A DINING setting more in keeping with a restaurant than a ‘soup kitchen’ is enhancing the experience of Mornington Community Meals program participants.
Now back at St Peter’s Anglican Church in Albert St, Mornington after renovations, the organisers held a small celebration to mark its return last week.
In three years it has provided around 5000 meals to locals experiencing social isolation, as well as local residents who ordinarily wouldn’t be able to afford an evening out.
The meals are served by volunteers in what is more of a robust hub of friends enjoying each other’s company, community meals committee chairperson Lisa Elliot said.
“Not only has the community meals service reduced the isolation for a group of around 40 community members, but they also enjoy interacting with the volunteers who have a better quality of life due to their involvement.”
Ms Elliot said “everyone involved in the program is richer for the experience”.
“I have had reports that our diners are physically healthier due to the menu of three healthy courses being provided free of charge twice a week,” she said.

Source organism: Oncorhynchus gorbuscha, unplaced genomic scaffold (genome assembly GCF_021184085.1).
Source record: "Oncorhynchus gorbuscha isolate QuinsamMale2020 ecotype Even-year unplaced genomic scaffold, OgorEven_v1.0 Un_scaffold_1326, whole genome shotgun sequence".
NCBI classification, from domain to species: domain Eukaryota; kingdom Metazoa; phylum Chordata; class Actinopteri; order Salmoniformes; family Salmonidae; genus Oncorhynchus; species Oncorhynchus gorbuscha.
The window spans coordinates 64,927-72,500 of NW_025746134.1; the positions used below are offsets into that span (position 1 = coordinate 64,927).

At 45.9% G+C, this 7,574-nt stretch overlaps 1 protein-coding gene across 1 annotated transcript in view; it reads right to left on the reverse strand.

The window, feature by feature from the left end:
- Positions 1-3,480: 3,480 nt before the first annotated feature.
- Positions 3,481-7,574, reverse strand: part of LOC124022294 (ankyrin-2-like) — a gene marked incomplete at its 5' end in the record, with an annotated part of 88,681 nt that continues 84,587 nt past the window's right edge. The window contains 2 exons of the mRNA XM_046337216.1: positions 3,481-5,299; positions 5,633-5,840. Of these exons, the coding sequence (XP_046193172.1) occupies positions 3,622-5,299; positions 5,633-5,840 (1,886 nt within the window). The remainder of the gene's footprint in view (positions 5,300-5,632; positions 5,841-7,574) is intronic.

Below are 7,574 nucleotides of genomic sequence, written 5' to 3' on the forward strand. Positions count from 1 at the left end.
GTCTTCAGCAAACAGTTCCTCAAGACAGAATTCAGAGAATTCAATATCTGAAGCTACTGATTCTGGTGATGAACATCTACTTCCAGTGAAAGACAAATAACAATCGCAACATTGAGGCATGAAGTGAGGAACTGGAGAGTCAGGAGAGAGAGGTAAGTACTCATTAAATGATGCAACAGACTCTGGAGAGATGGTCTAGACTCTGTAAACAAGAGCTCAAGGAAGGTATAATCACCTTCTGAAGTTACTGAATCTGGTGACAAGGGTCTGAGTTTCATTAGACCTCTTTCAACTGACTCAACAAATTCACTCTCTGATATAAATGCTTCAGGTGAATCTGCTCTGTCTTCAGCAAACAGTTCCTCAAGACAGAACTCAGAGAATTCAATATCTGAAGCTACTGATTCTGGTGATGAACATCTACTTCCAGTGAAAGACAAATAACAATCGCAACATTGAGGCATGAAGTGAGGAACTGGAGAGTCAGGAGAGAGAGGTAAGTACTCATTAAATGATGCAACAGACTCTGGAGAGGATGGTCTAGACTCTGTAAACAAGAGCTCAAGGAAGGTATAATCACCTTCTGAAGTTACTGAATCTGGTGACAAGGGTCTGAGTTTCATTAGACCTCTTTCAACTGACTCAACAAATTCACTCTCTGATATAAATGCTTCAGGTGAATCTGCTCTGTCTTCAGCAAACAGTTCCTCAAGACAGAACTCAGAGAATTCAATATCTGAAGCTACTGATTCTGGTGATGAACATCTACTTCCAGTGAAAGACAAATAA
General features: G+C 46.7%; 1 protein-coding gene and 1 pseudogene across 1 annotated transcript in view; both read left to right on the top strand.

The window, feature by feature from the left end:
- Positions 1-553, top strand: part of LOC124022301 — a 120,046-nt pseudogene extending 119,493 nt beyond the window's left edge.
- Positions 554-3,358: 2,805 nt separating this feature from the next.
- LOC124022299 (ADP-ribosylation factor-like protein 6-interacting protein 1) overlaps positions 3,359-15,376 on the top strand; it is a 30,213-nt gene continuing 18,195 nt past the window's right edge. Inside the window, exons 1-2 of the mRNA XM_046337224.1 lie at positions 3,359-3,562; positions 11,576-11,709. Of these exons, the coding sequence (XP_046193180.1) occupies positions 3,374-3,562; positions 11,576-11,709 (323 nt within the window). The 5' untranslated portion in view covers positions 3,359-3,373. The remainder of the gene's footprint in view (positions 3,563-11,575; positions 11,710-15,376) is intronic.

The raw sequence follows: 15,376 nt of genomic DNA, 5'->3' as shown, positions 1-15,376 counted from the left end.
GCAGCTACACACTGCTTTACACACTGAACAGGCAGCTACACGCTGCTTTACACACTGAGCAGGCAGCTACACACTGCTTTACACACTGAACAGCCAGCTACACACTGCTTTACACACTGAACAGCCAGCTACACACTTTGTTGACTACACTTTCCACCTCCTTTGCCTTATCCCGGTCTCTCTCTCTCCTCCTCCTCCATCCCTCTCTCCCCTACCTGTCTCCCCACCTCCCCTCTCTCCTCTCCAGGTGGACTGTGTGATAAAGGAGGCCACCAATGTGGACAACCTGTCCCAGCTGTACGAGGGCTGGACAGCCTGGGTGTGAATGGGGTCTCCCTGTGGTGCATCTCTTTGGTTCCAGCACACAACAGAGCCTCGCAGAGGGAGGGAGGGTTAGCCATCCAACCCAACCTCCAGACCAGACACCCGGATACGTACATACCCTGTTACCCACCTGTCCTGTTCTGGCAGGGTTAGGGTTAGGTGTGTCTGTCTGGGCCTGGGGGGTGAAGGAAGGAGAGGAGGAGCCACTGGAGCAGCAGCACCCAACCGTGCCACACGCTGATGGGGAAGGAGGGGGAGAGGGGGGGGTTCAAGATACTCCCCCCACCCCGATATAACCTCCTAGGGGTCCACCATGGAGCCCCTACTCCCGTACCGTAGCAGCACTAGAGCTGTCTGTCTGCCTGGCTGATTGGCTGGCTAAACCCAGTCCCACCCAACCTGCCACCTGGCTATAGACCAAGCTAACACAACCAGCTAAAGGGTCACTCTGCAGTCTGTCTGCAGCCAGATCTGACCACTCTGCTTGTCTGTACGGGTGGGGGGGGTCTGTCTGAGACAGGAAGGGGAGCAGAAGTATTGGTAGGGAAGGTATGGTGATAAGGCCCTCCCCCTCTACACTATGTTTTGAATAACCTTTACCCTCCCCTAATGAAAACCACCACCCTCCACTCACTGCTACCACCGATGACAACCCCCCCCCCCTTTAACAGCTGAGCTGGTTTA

“I never expect to see our diners actually putting on weight, [but] it really struck us that some of our residents were going without meals due to their low-incomes.”
On any Monday or Friday – no matter if it is Christmas, Easter or a public holiday – the meals are served by volunteers dedicated to a culture of providing nourishment and community.
“Observing some of our most vulnerable community members taking care of each other is the greatest lesson for us all. Many of them would give you the shirt off their backs if you asked.
“Those who are struggling most in this community can sometimes be the most generous. It really is a beautiful experience for us all.”
Mornington Community Meals is funded through donations at a cost of around $14,000 per year. Any donations can be made through Ms Elliot at Mornington Community Information and Support Centre, or to St Peters Anglican Church.